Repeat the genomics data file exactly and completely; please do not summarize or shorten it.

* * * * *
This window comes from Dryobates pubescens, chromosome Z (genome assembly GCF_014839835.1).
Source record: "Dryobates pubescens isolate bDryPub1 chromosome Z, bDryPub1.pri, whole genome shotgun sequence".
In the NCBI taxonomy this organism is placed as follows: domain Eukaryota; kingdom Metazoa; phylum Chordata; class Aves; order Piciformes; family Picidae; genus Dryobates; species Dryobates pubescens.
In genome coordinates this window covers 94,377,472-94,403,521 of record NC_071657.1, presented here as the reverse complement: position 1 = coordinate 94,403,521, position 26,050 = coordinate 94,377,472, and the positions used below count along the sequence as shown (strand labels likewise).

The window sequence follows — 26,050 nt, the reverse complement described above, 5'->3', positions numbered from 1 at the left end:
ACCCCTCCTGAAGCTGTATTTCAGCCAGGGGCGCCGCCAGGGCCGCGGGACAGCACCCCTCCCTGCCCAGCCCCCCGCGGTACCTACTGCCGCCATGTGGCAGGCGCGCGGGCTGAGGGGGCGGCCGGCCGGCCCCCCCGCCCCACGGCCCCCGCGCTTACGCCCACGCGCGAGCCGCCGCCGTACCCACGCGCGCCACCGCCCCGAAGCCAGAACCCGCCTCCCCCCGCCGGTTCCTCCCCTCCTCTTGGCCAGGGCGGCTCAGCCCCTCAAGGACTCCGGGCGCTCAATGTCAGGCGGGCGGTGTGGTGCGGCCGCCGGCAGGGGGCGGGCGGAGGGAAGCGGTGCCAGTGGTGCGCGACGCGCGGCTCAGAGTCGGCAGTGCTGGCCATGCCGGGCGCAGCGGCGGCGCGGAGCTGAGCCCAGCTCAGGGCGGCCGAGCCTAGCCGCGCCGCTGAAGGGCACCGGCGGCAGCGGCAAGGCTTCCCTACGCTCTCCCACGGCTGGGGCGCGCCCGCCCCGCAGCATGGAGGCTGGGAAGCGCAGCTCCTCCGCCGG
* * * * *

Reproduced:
This window comes from Dryobates pubescens, chromosome Z (genome assembly GCF_014839835.1).
Source record: "Dryobates pubescens isolate bDryPub1 chromosome Z, bDryPub1.pri, whole genome shotgun sequence".
In the NCBI taxonomy this organism is placed as follows: domain Eukaryota; kingdom Metazoa; phylum Chordata; class Aves; order Piciformes; family Picidae; genus Dryobates; species Dryobates pubescens.
In genome coordinates this window covers 94,377,472-94,403,521 of record NC_071657.1, presented here as the reverse complement: position 1 = coordinate 94,403,521, position 26,050 = coordinate 94,377,472, and the positions used below count along the sequence as shown (strand labels likewise).

The window sequence follows — 26,050 nt, the reverse complement described above, 5'->3', positions numbered from 1 at the left end:
ACCCCTCCTGAAGCTGTATTTCAGCCAGGGGCGCCGCCAGGGCCGCGGGACAGCACCCCTCCCTGCCCAGCCCCCCGCGGTACCTACTGCCGCCATGTGGCAGGCGCGCGGGCTGAGGGGGCGGCCGGCCGGCCCCCCCGCCCCACGGCCCCCGCGCTTACGCCCACGCGCGAGCCGCCGCCGTACCCACGCGCGCCACCGCCCCGAAGCCAGAACCCGCCTCCCCCCGCCGGTTCCTCCCCTCCTCTTGGCCAGGGCGGCTCAGCCCCTCAAGGACTCCGGGCGCTCAATGTCAGGCGGGCGGTGTGGTGCGGCCGCCGGCAGGGGGCGGGCGGAGGGAAGCGGTGCCAGTGGTGCGCGACGCGCGGCTCAGAGTCGGCAGTGCTGGCCATGCCGGGCGCAGCGGCGGCGCGGAGCTGAGCCCAGCTCAGGGCGGCCGAGCCTAGCCGCGCCGCTGAAGGGCACCGGCGGCAGCGGCAAGGCTTCCCTACGCTCTCCCACGGCTGGGGCGCGCCCGCCCCGCAGCATGGAGGCTGGGAAGCGCAGCTCCTCCGCCGG